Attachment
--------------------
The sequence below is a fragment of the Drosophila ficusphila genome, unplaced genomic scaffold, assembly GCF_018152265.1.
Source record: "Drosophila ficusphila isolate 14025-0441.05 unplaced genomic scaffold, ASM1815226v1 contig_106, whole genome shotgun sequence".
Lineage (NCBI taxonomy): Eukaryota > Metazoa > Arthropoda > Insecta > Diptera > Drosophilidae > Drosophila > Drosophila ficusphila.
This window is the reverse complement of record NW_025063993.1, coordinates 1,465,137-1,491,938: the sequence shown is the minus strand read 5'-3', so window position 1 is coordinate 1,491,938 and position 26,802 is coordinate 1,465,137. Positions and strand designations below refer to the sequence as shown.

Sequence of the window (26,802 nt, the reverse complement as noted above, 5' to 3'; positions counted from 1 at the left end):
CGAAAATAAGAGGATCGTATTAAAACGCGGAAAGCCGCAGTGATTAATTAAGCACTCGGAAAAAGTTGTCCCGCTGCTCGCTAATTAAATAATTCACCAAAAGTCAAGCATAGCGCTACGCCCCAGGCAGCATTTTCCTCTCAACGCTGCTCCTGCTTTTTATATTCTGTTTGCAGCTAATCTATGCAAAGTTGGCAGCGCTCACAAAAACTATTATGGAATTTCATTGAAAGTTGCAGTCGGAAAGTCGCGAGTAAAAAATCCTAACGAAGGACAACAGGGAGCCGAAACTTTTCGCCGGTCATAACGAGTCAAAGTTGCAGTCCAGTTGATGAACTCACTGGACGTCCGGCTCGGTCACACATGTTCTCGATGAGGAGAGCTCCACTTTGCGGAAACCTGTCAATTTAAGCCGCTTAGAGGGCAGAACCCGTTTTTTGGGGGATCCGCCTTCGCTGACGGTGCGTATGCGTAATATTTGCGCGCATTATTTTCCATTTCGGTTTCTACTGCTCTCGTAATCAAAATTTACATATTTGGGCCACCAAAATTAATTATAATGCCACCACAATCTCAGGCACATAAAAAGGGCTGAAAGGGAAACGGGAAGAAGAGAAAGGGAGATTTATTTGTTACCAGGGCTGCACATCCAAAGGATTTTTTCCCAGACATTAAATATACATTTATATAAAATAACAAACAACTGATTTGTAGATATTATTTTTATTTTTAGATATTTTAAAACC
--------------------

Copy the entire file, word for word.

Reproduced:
The sequence below is a fragment of the Drosophila ficusphila genome, unplaced genomic scaffold, assembly GCF_018152265.1.
Source record: "Drosophila ficusphila isolate 14025-0441.05 unplaced genomic scaffold, ASM1815226v1 contig_106, whole genome shotgun sequence".
Lineage (NCBI taxonomy): Eukaryota > Metazoa > Arthropoda > Insecta > Diptera > Drosophilidae > Drosophila > Drosophila ficusphila.
This window is the reverse complement of record NW_025063993.1, coordinates 1,465,137-1,491,938: the sequence shown is the minus strand read 5'-3', so window position 1 is coordinate 1,491,938 and position 26,802 is coordinate 1,465,137. Positions and strand designations below refer to the sequence as shown.

Sequence of the window (26,802 nt, the reverse complement as noted above, 5' to 3'; positions counted from 1 at the left end):
CGAAAATAAGAGGATCGTATTAAAACGCGGAAAGCCGCAGTGATTAATTAAGCACTCGGAAAAAGTTGTCCCGCTGCTCGCTAATTAAATAATTCACCAAAAGTCAAGCATAGCGCTACGCCCCAGGCAGCATTTTCCTCTCAACGCTGCTCCTGCTTTTTATATTCTGTTTGCAGCTAATCTATGCAAAGTTGGCAGCGCTCACAAAAACTATTATGGAATTTCATTGAAAGTTGCAGTCGGAAAGTCGCGAGTAAAAAATCCTAACGAAGGACAACAGGGAGCCGAAACTTTTCGCCGGTCATAACGAGTCAAAGTTGCAGTCCAGTTGATGAACTCACTGGACGTCCGGCTCGGTCACACATGTTCTCGATGAGGAGAGCTCCACTTTGCGGAAACCTGTCAATTTAAGCCGCTTAGAGGGCAGAACCCGTTTTTTGGGGGATCCGCCTTCGCTGACGGTGCGTATGCGTAATATTTGCGCGCATTATTTTCCATTTCGGTTTCTACTGCTCTCGTAATCAAAATTTACATATTTGGGCCACCAAAATTAATTATAATGCCACCACAATCTCAGGCACATAAAAAGGGCTGAAAGGGAAACGGGAAGAAGAGAAAGGGAGATTTATTTGTTACCAGGGCTGCACATCCAAAGGATTTTTTCCCAGACATTAAATATACATTTATATAAAATAACAAACAACTGATTTGTAGATATTATTTTTATTTTTAGATATTTTAAAACC